Economic analysts believe that despite the fact that Zimbabwe received improved foreign currency inflows estimated at over US$10 billion in 2022, this will have minimal impact on the economy and exchange rate due to the high demand for foreign currency within the economy.
The high demand for hard currency is a result of the economy which is now more dollarised, according to Business Weekly.
Diaspora remittances grew 15.9 per cent in 2022 to US$1.65 billion up from US$1.43 billion received in 2021. Diaspora remittances usually make up a sixth of the country’s foreign currency receipts and are the third largest foreign exchange earner after gold and platinum group metals (PGMS).
Economist, Vince Musewe, told Business Weekly that the improvement of foreign currency inflows is largely a result of the big conglomerates, tobacco farmers and other exporters. Musewe added:
Whether this will have an effect on the economy remains to be seen.
This is because liquidity shortages and elections are putting a damper on the economy. Therefore, we will not have significant confidence because the inflows have increased.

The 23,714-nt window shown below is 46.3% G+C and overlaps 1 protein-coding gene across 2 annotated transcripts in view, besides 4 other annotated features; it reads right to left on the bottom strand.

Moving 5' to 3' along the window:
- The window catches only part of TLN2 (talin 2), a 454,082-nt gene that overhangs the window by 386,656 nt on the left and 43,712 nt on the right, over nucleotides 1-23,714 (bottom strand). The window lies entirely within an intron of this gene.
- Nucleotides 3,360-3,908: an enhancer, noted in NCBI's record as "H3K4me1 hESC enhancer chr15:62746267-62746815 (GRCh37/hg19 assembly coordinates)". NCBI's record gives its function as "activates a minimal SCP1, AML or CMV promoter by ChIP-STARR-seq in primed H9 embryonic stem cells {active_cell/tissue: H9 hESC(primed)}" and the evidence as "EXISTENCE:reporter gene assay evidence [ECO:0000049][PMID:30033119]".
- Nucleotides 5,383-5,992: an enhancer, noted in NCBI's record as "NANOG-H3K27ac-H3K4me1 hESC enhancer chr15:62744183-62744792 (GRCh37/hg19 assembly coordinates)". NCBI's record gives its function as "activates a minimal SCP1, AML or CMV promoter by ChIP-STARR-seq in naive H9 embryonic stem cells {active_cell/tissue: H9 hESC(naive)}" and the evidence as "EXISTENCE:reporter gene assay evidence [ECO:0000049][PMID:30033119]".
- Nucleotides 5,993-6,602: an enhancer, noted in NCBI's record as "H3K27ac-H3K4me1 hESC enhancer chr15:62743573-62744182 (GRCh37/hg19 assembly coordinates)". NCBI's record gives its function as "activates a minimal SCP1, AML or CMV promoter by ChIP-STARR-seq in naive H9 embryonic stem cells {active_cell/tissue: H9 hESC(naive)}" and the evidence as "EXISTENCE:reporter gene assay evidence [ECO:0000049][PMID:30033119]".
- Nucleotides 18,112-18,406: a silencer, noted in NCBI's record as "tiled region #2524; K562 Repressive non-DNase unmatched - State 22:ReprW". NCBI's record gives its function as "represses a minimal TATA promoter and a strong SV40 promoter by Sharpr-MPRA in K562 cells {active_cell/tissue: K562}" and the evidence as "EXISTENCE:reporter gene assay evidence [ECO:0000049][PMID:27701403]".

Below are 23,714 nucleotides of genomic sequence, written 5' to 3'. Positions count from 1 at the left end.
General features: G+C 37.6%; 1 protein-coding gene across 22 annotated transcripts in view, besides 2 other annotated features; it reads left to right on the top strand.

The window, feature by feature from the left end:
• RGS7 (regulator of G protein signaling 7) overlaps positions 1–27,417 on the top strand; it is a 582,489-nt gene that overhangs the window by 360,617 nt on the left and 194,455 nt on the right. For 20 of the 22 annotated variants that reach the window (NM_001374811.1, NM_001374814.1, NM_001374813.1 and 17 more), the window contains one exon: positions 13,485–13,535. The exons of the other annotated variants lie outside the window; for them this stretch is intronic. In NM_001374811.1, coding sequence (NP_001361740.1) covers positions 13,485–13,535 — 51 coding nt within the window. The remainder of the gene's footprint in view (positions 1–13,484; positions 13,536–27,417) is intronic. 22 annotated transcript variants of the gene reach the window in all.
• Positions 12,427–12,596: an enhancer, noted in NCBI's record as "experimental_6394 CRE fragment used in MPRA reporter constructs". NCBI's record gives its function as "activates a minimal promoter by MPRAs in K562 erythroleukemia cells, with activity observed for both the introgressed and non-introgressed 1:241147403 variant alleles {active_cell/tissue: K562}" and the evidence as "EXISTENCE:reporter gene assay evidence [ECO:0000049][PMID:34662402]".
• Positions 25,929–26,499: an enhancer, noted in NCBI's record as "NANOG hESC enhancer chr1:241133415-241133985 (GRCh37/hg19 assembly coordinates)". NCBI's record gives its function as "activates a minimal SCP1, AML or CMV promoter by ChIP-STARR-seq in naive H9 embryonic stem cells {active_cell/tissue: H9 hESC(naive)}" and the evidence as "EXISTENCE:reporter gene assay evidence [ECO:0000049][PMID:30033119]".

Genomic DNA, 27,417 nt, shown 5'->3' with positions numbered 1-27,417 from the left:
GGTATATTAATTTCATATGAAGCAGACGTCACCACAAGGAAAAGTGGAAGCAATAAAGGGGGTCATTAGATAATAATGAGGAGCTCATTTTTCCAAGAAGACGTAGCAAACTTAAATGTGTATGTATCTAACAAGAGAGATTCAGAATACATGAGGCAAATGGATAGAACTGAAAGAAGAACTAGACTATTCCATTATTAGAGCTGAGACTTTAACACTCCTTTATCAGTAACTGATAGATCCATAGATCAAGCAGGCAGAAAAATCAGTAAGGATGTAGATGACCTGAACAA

It is estimated that the monthly remittance flows from South Africa to Zimbabwe only, range between US$30 to US$60 million through both formal and informal channels and account for over 10 per cent of the country’s GDP according to the World Bank.
Gorden Moyo, Lupane State University lecturer and former State Enterprises and Parastatals Minister during the Government of National Unity, said the improved capital inflows are insignificant compared to the country’s financial obligations. He said:
There is not enough foreign currency for importing electricity and critical raw materials. The country does not even have enough foreign currency to service its debts and to build foreign currency reserves.
Moyo said both the Reserve Bank of Zimbabwe (RBZ) and the Government failed to prudently use the US$960 million Special Drawing Rights (SDRs) received from the International Monetary Fund (IMF) in 2021.
He added that authorities must curb illicit trade and illicit financial outflows “which far outweigh the inward bound capital flows.”
Between the years 2000 and 2020, Zimbabwe is estimated to have lost over US$32 billion through illicit financial flows.
Most of the illicit financial flows happen through profit shifting, mispricing, money laundering, and other financial delinquencies.